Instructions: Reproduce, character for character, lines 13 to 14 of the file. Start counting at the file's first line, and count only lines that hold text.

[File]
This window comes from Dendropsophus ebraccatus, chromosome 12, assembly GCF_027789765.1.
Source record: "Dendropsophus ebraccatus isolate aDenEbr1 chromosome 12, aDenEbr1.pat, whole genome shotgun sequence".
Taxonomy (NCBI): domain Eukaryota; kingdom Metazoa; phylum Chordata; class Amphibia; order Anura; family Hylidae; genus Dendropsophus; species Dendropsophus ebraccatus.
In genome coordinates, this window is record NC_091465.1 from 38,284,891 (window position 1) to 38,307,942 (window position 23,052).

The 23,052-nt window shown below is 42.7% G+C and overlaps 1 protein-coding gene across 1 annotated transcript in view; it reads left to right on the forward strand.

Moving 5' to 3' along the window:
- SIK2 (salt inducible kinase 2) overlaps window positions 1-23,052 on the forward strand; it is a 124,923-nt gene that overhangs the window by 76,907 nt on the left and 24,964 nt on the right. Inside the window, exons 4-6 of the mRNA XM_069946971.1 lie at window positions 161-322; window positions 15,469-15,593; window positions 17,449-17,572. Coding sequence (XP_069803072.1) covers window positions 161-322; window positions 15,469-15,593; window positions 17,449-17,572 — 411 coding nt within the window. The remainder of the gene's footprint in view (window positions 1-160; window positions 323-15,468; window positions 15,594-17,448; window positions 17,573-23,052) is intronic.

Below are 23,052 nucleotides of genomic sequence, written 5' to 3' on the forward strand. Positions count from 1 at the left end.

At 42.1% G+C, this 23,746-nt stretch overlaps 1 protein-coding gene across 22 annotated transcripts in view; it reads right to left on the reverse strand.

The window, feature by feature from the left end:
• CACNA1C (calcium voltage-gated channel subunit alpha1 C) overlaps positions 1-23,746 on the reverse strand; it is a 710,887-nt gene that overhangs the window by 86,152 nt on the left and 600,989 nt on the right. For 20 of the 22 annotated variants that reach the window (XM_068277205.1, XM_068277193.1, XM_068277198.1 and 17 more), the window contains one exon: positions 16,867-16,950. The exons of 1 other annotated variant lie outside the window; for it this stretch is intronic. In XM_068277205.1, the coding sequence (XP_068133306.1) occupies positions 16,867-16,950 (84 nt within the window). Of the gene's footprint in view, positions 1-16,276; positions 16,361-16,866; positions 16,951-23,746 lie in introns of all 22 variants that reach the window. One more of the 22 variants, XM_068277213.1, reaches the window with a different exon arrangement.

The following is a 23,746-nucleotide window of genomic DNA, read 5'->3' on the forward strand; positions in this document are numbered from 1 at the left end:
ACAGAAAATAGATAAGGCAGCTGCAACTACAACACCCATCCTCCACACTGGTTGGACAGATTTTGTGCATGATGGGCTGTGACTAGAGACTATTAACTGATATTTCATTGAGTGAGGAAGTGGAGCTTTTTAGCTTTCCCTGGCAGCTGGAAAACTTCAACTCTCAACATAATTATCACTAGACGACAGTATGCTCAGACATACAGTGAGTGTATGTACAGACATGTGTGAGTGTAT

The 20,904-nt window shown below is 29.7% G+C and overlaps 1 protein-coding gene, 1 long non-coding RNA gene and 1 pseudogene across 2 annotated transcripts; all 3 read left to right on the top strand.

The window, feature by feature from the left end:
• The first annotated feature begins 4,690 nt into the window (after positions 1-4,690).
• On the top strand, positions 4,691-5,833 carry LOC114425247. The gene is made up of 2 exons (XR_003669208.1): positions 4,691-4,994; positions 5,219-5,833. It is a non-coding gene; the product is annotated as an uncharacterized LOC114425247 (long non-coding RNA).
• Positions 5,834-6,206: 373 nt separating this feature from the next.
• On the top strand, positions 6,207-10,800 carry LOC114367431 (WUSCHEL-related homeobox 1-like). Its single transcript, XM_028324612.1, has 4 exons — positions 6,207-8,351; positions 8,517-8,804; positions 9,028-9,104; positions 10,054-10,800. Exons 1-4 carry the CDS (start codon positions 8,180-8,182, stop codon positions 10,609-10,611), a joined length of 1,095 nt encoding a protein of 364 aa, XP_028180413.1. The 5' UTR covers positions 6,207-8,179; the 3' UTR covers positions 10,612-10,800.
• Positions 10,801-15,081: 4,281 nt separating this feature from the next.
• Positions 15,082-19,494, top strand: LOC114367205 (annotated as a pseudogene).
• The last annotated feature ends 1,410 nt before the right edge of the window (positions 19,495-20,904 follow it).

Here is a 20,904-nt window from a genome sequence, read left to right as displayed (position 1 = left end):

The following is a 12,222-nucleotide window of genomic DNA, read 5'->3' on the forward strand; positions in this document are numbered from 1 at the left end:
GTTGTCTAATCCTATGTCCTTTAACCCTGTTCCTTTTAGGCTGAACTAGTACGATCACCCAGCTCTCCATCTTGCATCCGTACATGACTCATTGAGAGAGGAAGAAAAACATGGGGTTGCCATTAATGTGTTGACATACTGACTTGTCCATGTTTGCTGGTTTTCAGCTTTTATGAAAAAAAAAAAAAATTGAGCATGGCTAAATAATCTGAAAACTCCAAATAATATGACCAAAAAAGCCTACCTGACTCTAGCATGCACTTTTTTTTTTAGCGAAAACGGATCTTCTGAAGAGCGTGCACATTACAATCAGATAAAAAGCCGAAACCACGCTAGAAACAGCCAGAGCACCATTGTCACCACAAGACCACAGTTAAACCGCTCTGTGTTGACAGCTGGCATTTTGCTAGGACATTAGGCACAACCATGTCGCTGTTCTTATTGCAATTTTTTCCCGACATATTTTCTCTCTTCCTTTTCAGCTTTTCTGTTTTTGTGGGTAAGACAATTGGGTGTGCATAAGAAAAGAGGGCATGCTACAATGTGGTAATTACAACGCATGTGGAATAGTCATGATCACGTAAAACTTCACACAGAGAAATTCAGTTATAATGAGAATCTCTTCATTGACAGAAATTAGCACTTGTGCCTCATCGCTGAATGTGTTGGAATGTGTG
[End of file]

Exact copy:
ACAGAAAATAGATAAGGCAGCTGCAACTACAACACCCATCCTCCACACTGGTTGGACAGATTTTGTGCATGATGGGCTGTGACTAGAGACTATTAACTGATATTTCATTGAGTGAGGAAGTGGAGCTTTTTAGCTTTCCCTGGCAGCTGGAAAACTTCAACTCTCAACATAATTATCACTAGACGACAGTATGCTCAGACATACAGTGAGTGTATGTACAGACATGTGTGAGTGTAT

The 20,904-nt window shown below is 29.7% G+C and overlaps 1 protein-coding gene, 1 long non-coding RNA gene and 1 pseudogene across 2 annotated transcripts; all 3 read left to right on the top strand.